PROVINCETOWN — The planning board will again consider Patrick Patrick’s seasonal worker dormitory proposal at its meeting on Thursday, June 10 and could offer a final clearance that would allow construction to begin.
Patrick’s project, which he calls The Barracks, received an economic development permit from the select board in 2019 and three special permits from the zoning board of appeals in 2020. The current site plan review by the planning board is required because of the size of the project, and encompasses a range of issues and impacts, including siting, lighting, noise, congestion, and traffic flow.
The project has attracted intense interest, both from neighbors who say it is overwhelmingly large, and from community members who say it is desperately needed.
The proposed building is large, at 54 yards long and three stories tall, with underground parking and a deck on the third floor. The 28 dormitory rooms would each contain two sets of bunk beds and one bathroom and would share a large common kitchen and living area. The 16 apartments would include 10 one-bedrooms, five studios, and a two-bedroom, which Patrick describes as a manager’s unit. The apartments would have to be rented year-round, according to the permit granted by the select board; the dormitories are for seasonal use, with availability for arts and science organizations in the off season.
Patrick recently added small balconies to the design for most of the year-round apartments, and a wrap-around deck on the dormitory’s common area.
“I visualize it as having a bunch of cafe tables, places where people can take their food outside,” said Patrick. Other updates to the landscaping plan include a gas fire pit on the building’s south side, and a grilling station and mobile fire pit at the northernmost corner of the lot.
The plan also includes many new trees, according to Patrick. “We have a written agreement with one of the neighbors, John Brady,” he said. “We committed to putting in the specific trees that he wanted, Leyland cypresses.” Brady had been represented by counsel at the ZBA, which raised the possibility of the project being contested in Land Court — an expensive process that can take years to resolve. Nobody contested the ZBA’s permits, however, and, as of press time, no lawyers had submitted comments to the planning board.
Three nearby residents have written letters to the planning board opposing the project. Ian Edwards asked for “a less invasive site plan” that would locate the building closer to Route 6. Edwards compared the current design to the Death Star (a gargantuan space station armed with a planet-destroying superlaser that figures in the Star Wars series, according to Wookipedia.)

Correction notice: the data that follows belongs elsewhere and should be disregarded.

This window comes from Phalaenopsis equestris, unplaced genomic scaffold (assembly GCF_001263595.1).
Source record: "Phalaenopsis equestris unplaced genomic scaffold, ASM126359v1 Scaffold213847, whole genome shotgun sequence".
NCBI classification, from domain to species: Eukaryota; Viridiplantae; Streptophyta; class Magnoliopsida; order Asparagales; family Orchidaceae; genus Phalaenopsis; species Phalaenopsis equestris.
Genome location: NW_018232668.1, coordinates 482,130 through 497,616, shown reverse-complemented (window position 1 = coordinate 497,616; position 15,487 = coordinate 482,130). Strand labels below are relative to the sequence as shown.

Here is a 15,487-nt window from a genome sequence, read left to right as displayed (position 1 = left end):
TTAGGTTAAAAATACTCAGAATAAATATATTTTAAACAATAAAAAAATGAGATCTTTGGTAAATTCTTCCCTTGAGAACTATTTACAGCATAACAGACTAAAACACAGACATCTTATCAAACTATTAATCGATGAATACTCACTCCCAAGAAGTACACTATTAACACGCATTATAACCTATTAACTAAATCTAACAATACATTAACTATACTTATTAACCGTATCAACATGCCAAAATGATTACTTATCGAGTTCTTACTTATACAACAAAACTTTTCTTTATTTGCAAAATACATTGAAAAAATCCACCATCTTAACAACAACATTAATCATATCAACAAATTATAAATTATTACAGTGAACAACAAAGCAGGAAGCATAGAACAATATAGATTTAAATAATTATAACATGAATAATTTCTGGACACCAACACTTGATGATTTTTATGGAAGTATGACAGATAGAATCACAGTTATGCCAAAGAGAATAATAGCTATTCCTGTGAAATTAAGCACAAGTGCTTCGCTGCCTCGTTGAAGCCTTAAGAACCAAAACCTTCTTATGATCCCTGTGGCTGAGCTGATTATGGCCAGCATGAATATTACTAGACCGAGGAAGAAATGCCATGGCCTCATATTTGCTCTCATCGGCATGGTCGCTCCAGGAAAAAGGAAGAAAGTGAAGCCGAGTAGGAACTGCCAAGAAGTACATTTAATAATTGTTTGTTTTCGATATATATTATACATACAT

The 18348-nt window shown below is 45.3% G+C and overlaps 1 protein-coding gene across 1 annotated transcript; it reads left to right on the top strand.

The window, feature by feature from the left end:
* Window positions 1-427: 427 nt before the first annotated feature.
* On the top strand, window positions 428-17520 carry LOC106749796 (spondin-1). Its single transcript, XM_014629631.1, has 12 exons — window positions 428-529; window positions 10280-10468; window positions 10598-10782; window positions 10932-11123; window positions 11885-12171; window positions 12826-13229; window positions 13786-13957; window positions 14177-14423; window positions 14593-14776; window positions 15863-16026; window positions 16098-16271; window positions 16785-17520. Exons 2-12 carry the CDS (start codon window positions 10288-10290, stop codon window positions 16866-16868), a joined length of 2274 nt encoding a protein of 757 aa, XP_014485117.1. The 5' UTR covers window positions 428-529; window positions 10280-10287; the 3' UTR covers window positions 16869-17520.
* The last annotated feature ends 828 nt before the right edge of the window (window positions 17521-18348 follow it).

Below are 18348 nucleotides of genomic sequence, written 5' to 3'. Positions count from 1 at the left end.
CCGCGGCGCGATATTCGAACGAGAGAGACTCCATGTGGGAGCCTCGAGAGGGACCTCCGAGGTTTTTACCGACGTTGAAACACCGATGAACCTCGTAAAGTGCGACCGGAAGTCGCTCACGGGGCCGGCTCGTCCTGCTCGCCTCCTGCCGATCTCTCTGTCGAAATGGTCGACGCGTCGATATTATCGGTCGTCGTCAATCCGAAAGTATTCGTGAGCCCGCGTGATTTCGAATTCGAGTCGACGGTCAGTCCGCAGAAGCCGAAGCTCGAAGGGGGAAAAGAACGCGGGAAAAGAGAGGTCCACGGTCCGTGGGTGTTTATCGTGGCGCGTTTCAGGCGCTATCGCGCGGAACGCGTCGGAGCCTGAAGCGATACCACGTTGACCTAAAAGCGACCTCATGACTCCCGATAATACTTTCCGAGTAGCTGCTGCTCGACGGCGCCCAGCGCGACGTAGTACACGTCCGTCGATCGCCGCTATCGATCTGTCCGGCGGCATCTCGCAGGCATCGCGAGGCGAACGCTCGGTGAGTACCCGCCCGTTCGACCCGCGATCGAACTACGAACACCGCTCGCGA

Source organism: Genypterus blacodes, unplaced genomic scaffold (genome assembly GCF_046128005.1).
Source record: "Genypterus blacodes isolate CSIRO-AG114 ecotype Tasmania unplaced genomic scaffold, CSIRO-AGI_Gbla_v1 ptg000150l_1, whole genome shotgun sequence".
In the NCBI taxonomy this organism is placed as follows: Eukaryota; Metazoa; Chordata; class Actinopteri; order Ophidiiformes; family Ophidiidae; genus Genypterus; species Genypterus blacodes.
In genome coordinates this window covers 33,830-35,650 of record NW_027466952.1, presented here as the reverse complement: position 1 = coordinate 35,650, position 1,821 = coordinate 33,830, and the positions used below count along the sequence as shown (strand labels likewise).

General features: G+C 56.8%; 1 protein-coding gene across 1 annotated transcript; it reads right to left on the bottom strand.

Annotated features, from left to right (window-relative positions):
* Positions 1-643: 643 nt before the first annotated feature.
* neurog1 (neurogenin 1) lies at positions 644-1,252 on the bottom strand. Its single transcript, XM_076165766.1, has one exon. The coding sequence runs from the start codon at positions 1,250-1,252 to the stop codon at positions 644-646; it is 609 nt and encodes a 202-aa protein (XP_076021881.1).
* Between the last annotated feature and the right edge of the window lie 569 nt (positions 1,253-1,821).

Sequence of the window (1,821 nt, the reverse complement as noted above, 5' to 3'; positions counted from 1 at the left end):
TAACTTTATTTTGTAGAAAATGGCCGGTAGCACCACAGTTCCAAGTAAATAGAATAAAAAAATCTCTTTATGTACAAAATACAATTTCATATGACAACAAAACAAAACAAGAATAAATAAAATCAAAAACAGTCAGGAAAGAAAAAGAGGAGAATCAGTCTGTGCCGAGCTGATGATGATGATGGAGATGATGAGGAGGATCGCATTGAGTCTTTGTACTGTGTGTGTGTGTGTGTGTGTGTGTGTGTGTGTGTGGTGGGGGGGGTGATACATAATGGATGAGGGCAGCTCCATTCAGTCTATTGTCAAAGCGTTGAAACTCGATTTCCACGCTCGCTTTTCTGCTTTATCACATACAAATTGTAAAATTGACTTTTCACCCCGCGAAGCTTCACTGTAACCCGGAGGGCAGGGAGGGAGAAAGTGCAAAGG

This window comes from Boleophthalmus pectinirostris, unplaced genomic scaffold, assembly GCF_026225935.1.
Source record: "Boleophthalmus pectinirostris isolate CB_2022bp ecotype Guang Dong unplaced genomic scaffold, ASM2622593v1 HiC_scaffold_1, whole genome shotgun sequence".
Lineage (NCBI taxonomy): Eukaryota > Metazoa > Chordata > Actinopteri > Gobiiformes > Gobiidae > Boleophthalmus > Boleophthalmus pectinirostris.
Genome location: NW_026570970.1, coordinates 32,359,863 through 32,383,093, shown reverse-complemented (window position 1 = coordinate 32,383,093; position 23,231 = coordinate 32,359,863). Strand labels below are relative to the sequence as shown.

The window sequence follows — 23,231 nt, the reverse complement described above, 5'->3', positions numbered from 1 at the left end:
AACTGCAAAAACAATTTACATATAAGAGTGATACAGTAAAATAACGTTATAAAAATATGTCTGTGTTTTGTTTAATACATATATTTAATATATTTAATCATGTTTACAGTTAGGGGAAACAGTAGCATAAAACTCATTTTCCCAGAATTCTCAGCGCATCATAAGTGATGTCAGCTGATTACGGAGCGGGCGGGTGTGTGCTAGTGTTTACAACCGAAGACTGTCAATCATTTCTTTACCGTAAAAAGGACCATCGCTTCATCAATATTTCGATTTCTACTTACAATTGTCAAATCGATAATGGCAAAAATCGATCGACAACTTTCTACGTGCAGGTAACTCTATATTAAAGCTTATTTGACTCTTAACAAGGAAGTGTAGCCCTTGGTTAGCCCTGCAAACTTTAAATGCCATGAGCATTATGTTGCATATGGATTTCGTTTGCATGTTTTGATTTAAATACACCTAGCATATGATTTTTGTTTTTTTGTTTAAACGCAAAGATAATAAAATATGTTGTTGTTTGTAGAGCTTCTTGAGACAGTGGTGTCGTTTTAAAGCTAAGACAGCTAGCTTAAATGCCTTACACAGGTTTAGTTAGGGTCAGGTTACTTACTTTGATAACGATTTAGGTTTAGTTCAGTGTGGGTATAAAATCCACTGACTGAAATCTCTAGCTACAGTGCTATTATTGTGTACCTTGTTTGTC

“Ask for revisions. Look at alternative plans,” wrote Edwards. “Protect Province Road and the neighborhood from the density, traffic, noise and loss of privacy.”
As of Monday, June 7, 38 comments had been submitted to the planning board in support of the project. While most pointed out the near absence of seasonal housing for working people, and the consequences of that on economic and community life, some people also argued that the quality of seasonal housing is an issue.
While the lack of worker housing is discussed openly in Provincetown, the quality and safety of that housing is raised more quietly. Comments read at the meeting suggested the most unusual thing about Patrick’s proposal may be that it aims to house seasonal workers in new construction.
“I have been in business since 2004, and have always had J-1 students as employees,” wrote Michelle Jaffe, owner of the Grab and Go Health Bar. “I have seen pictures of the dumps they are staying in. It’s appalling … and it is local townie people who are providing these places.”
“As a town, we are currently failing to provide enough safe, affordable and reliable housing to the workers who keep our economy moving,” wrote Rob Anderson of Canteen. “This is nothing short of a moral failing on all of our parts: our governmental and business leaders, yours and mine. Most of our seasonal workers already belong to one or more vulnerable populations, and our current failure to provide them safe housing further compounds their vulnerabilities.”
“I know people who lived in a tent for the season,” wrote Tom Crowley, and “others living in some pretty awful situations. A town with a seasonal, tourist-oriented economy that lacks decent, affordable housing for the workers it depends on will have fewer businesses and a population that continues to decline.”
“We have become overly reliant on the J-1 visa program,” wrote Jennifer Cabral, “expecting young foreign students to live in overcrowded, overpriced places that are in themselves difficult to find. When Covid-19 restrictions took away that safety net, businesses and customers both experienced what a town without a resident working class looks like.”